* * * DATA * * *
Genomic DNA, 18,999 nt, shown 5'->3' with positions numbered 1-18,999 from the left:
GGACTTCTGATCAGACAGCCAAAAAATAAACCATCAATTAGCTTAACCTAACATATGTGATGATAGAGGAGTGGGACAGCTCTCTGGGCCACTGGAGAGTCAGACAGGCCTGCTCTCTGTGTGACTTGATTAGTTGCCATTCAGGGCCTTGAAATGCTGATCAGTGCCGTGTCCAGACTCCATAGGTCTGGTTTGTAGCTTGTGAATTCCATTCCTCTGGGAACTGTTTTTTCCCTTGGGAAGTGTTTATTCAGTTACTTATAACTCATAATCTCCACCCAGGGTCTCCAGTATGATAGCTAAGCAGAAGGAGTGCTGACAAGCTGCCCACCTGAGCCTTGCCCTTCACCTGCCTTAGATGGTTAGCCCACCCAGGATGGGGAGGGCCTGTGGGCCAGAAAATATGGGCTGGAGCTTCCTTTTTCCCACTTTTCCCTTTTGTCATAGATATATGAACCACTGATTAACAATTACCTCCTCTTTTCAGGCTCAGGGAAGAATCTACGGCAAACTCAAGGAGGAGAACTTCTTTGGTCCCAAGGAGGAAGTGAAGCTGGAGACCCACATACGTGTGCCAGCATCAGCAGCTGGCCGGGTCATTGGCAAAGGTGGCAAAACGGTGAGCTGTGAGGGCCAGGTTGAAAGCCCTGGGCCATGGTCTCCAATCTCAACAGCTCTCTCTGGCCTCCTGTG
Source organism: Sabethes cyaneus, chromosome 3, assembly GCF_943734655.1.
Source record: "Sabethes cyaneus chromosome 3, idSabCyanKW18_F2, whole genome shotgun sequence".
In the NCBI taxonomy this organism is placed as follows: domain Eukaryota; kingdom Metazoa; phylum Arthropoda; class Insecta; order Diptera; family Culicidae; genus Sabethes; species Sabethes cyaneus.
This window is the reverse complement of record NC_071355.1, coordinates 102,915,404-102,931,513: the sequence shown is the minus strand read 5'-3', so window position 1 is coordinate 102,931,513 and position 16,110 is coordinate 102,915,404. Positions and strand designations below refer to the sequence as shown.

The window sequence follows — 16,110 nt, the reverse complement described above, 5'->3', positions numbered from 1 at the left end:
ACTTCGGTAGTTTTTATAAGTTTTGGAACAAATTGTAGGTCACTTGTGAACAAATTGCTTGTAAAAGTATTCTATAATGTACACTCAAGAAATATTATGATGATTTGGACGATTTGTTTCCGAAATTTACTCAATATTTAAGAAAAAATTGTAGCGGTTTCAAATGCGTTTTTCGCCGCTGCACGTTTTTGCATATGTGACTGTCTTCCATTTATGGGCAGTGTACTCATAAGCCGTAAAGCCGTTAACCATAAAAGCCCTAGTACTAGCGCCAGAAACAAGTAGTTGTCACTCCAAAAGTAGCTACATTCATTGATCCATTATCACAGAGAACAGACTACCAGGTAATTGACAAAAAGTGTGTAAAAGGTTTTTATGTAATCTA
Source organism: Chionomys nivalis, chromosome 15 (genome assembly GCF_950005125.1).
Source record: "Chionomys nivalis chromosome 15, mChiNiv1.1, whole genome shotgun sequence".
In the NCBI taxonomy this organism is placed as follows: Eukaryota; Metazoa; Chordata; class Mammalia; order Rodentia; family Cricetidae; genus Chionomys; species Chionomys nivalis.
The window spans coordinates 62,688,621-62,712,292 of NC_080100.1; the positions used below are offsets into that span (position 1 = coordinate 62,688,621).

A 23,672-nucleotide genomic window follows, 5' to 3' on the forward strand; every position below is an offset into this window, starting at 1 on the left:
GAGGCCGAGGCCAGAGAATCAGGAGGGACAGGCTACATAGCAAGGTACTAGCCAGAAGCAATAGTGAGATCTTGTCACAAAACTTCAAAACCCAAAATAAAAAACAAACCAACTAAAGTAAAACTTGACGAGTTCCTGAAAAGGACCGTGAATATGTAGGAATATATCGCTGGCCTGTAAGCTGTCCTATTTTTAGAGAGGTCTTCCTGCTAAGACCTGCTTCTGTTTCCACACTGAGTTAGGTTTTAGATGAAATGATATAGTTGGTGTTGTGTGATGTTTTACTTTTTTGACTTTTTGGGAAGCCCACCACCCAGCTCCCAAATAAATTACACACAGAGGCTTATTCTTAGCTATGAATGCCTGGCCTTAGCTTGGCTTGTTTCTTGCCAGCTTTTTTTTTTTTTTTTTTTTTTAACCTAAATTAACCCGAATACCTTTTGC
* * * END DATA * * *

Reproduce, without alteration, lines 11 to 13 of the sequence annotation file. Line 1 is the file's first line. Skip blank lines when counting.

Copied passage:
In the NCBI taxonomy this organism is placed as follows: Eukaryota; Metazoa; Chordata; class Mammalia; order Rodentia; family Cricetidae; genus Chionomys; species Chionomys nivalis.
The window spans coordinates 62,688,621-62,712,292 of NC_080100.1; the positions used below are offsets into that span (position 1 = coordinate 62,688,621).

A 23,672-nucleotide genomic window follows, 5' to 3' on the forward strand; every position below is an offset into this window, starting at 1 on the left: